Sodom – Genesis XIX Review

Seems like about 90% of the reviews for any Sodom album released in the past two decades or so have been cut from a similar cloth: “Old-school thrashers remain remarkably consistent,” “Sodom sounds like Sodom,” “business as usual for the Teutonic titans,” “you know what you’re getting,” and so on. And, for the most part, those were all accurate.

Release date: November 27, 2020. Label: Steamhammer.
After 2001’s rock-solid M-16, Sodom steamrolled forward through an additional four full-lengths, plus 2007’s The Final Sign Of Evil, a re-recorded / re-imagined take on their proto-black classic In The Sign Of Evil. Not one of those records was a bad one, with the first and last of them, the self-titled and 2016’s Decision Day, both being Sodom thrashers of a higher caliber. On paper, even on the lesser albums, everything added up nicely enough for these German giants, but in practice, when compared to the classics Sodom had spawned decades prior, something was still missing, some intangible X-factor, some spark that wasn’t quite catching flame. Though they all sounded like Sodom, none of those records quite felt like the same Sodom that blitzed through Agent Orange and Persecution Mania, those twin peaks of their discography still, thirty years later. Motions were gone through; some ruts had been settled into; the results were enjoyable, some more so than others, but either way, they still fell just a little bit short.

Tom Angelripper must’ve felt similarly, because he infamously fired the entire band (all two of them) via messaging app back in 2018. Fans were surprised, but calmed by the subsequent rehiring of classic-era guitarist Frank Blackfire and the addition of Desaster / Asphyx drummer Husky. Beyond that, Tom brought second guitarist Yorck Segatz into the mix, and thus, Sodom became a four-piece for the first time in their four-decade history.

This half-old / half-new line-up proffered a pair of EPs by way of introduction, 2018’s Partisan and 2019’s Out Of The Frontline Trench. (The print-exclusive collection of odds and ends that is / was Chosen By The Grace Of God doesn’t quite count, with its sole new offering, “Down On Your Knees,” also appearing on Trench.) Both of those EPs showed this expanded version of Sodom firing on all cylinders in a way they both had and hadn’t in awhile; they were (are) still operating on the same war-ravaged battlefields, but now, they were doing so with an increased and re-energized savagery. Sometimes a little fresh blood is all you need…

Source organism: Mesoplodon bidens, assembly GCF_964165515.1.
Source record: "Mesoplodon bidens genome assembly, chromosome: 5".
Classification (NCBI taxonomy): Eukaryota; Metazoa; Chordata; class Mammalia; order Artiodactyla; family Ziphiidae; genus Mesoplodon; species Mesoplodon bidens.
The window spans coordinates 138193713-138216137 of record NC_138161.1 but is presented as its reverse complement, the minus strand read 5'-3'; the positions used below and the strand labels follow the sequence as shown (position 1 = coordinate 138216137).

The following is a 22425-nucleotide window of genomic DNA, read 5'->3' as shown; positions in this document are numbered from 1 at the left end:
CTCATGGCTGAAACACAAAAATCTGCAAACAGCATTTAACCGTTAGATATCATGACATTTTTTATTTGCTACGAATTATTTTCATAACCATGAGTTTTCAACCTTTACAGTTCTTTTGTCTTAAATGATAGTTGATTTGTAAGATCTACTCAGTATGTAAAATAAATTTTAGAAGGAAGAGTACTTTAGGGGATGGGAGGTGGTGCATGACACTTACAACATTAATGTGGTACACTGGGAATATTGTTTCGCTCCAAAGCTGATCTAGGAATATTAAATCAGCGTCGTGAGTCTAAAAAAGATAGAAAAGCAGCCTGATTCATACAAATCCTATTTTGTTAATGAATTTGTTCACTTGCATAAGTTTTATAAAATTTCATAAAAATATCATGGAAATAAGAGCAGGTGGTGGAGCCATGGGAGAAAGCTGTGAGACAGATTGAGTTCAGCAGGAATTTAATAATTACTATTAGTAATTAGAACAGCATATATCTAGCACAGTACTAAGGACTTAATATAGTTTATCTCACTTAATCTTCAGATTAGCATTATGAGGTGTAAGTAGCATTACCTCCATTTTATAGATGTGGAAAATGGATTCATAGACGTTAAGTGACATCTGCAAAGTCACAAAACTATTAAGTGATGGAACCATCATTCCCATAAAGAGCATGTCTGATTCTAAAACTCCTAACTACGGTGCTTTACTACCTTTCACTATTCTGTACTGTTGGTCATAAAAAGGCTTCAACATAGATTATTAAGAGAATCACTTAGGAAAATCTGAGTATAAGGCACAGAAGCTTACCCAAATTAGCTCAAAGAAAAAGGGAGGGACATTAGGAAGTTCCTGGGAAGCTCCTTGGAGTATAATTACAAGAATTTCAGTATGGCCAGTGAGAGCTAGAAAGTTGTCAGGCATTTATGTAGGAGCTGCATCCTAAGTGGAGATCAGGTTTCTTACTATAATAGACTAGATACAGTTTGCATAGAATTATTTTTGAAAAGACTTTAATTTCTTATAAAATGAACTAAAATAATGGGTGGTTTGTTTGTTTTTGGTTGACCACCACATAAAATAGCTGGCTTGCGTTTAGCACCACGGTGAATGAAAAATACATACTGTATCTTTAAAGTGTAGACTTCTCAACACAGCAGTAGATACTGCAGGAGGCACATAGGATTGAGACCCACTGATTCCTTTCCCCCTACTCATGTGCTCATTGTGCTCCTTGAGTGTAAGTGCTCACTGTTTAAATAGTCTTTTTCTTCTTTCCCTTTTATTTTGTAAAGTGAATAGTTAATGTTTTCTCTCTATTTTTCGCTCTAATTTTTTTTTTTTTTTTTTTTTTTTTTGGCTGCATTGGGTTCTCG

Now here we are with the band’s sixteenth record, and the first full-length they’ve ever recorded as a quartet, though in the interim between Trench and now, Husky stepped aside amicably to be replaced by new drummer Toni Merkel. Stylistically and thematically, like the EPs before it, Genesis XIX is a Sodom record, so a large part of those descriptors I listed in the first paragraph still apply: Sodom sounds like Sodom; you should know what you’re getting here… but if you’ve been keeping up, then you should be just a little bit more excited than before.

Rolling out of the gate with the brief introductory “Blind Superstition,” Genesis XIX hits full stride early with “Sodom & Gomorrah,” and it’s evident from the start that Sodom c. 2020 did not come to screw around. That track rips and rages in the perfect Sodom way, a galloping and pounding drumbeat, speed-soaked raw riffage, and Angelripper’s curdled snarl, with a short but effective half-time breakdown to shake things up between the two halves of the unrelenting assault. Add that to the blistering “Euthanasia,” to the seven-minute title track (which is positively epic by Sodom standards, both in length and scope), and to the bulldozer drive of “Nicht Mehr Mein Land,” and Genesis XIX kicks things off with some of the best witching metal Sodom has released in three decades. “Glock N’ Roll” overcomes its silly title by sheer thrashing power, and the Moby Dick-inspired “The Harpooner” flirts briefly with a downtempo gait before jumping right back into full roar.

With a warmer, stouter, more analog attack, Genesis XIX sounds both old and new, possessing a modern heft and yet not sounding overly polished. Fans of Sodom’s colder, proto-black sound might find it a little too full, but it shouldn’t turn off the longtime listener, and anyone with an ear for post-millennium thrash should be well pleased. The only real criticism with Genesis XIX is that, at just shy of an hour, it’s a bit overlong for this type of thrashing, and some later entries like “Dehumanized” or the punkish “Indoctrination” could probably have been held back for a future EP. Still, that’s not much of a complaint, the whole “too much of a good thing” issue, and I have a sneaking suspicion that late-album tracks that seem a bit lesser now will rise up in later revisitations and prove themselves to be sleeper standouts.

Now forty years into their career, Sodom does what Sodom does — that much is and apparently will always be true, and thank whichever god you believe in (and maybe any that you don’t believe in) for that consistent quality. Still, fresh blood tends to make a big difference, and here’s further proof: Even as Genesis XIX isn’t much of a deviation from the established blueprint of Sodom-styled witching metal, it’s the best record they’ve done since their golden era, and a damned fun thrasher to get the blood boiling and the heads banging.

The spark has returned; the fires have been stoked higher. Long may they burn.

Posted by Andrew Edmunds

Last Rites Co-Owner; Senior Editor; born in the cemetery, under the sign of the MOOOOOOON...

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